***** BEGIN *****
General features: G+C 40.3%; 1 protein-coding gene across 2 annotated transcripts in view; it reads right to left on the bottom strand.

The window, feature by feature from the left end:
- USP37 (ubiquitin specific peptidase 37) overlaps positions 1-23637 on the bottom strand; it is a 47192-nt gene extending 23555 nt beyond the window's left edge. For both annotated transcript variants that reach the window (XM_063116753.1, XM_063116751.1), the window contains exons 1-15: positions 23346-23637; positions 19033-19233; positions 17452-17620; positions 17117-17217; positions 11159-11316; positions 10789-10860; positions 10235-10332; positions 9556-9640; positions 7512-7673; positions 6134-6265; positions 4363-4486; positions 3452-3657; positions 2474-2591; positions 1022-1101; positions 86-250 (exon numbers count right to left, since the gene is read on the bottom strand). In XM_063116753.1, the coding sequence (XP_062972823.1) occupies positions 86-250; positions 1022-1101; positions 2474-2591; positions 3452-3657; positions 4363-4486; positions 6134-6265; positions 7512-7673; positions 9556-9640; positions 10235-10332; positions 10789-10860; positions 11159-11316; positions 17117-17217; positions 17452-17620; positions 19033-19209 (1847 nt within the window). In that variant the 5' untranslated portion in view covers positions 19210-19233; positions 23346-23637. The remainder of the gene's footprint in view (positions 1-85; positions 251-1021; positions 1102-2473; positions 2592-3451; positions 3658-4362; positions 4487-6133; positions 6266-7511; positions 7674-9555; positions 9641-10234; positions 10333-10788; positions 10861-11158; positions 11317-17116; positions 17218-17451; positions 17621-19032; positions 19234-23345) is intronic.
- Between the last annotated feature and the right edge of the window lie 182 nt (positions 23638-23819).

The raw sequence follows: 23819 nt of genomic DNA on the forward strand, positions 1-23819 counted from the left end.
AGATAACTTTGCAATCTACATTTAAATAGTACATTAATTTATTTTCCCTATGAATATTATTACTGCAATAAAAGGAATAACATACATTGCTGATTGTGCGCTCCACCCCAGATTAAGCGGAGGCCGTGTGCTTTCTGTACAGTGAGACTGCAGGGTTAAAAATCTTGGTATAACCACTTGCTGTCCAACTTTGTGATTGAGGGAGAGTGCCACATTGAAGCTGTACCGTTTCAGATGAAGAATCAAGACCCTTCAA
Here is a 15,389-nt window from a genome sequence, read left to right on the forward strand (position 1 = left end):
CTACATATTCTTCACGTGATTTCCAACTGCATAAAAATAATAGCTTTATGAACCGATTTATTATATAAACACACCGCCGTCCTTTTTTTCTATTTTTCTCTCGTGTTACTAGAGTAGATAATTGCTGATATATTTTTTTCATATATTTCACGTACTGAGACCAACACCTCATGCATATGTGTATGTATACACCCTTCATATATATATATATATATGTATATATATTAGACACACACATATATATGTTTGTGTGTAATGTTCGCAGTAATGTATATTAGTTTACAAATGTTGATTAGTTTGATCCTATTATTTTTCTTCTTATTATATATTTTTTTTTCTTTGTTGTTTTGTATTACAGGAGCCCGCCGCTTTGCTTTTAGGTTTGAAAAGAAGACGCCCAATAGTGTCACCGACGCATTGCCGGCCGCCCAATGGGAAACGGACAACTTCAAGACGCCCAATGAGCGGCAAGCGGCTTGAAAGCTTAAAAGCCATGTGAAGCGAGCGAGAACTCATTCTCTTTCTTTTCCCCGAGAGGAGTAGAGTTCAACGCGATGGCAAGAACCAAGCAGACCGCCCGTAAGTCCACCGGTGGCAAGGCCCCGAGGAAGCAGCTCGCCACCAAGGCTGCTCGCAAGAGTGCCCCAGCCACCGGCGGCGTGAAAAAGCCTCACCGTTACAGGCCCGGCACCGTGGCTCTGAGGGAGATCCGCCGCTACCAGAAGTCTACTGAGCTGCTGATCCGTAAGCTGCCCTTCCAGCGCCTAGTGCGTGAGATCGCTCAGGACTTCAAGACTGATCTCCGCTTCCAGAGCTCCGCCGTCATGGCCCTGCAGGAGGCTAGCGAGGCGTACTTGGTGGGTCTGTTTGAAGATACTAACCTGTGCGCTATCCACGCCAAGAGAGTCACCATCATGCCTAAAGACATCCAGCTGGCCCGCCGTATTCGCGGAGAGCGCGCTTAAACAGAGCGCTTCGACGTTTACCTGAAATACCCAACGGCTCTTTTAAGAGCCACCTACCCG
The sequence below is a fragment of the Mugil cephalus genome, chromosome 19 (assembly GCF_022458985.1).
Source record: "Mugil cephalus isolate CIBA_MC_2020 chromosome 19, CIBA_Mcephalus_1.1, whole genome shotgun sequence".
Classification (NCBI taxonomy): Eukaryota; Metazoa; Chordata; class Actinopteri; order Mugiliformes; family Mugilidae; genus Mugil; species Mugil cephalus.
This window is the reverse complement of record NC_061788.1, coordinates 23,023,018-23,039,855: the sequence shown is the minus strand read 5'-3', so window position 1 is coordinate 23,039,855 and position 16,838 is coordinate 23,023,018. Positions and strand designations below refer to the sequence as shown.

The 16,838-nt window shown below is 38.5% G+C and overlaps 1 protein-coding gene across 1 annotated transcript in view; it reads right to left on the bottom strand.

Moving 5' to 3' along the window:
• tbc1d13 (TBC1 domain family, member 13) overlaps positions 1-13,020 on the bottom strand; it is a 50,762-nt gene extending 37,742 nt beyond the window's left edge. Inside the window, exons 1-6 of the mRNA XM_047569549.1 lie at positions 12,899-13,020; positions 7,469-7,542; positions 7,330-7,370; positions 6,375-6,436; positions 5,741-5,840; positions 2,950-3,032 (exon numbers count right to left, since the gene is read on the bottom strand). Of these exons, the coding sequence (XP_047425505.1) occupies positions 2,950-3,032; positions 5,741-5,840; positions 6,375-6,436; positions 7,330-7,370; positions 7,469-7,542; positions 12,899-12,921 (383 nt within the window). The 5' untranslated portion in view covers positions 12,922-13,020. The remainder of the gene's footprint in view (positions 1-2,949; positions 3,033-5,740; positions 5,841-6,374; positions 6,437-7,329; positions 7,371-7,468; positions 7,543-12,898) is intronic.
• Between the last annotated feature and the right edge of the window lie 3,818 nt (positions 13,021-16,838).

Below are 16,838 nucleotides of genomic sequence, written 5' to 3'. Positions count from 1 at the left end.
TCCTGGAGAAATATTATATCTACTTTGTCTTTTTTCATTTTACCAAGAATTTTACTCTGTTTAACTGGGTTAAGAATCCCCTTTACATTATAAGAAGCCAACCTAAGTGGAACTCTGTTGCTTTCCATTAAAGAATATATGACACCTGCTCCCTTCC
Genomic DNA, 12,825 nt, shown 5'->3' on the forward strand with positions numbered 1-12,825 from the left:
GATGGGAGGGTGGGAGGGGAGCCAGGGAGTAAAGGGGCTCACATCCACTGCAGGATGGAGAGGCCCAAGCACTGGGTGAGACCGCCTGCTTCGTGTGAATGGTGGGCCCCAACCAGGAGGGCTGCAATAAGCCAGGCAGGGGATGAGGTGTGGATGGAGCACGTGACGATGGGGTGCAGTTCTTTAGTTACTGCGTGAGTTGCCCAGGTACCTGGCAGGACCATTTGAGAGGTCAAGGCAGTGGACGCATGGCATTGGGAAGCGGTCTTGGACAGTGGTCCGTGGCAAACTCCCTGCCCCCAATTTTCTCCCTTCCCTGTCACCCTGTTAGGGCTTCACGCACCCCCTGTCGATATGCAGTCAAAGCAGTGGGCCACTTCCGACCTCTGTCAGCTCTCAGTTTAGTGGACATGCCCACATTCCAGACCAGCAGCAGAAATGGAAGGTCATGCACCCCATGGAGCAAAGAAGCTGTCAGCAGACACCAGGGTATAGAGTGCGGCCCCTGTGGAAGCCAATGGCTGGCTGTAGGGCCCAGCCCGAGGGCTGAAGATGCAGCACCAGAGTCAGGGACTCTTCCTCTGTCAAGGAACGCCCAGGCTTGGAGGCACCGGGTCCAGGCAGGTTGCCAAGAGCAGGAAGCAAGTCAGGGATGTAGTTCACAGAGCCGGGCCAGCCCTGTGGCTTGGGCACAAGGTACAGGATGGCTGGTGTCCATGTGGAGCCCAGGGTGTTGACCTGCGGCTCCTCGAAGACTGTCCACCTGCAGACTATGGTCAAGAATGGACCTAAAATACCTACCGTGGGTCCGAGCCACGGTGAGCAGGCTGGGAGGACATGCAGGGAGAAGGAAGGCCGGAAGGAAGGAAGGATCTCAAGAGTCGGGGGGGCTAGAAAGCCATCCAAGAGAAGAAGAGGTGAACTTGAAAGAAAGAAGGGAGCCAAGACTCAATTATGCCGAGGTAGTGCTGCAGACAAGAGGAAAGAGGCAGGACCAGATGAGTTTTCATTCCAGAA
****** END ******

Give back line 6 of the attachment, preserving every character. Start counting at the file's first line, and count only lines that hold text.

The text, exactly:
AGATAACTTTGCAATCTACATTTAAATAGTACATTAATTTATTTTCCCTATGAATATTATTACTGCAATAAAAGGAATAACATACATTGCTGATTGTGCGCTCCACCCCAGATTAAGCGGAGGCCGTGTGCTTTCTGTACAGTGAGACTGCAGGGTTAAAAATCTTGGTATAACCACTTGCTGTCCAACTTTGTGATTGAGGGAGAGTGCCACATTGAAGCTGTACCGTTTCAGATGAAGAATCAAGACCCTTCAA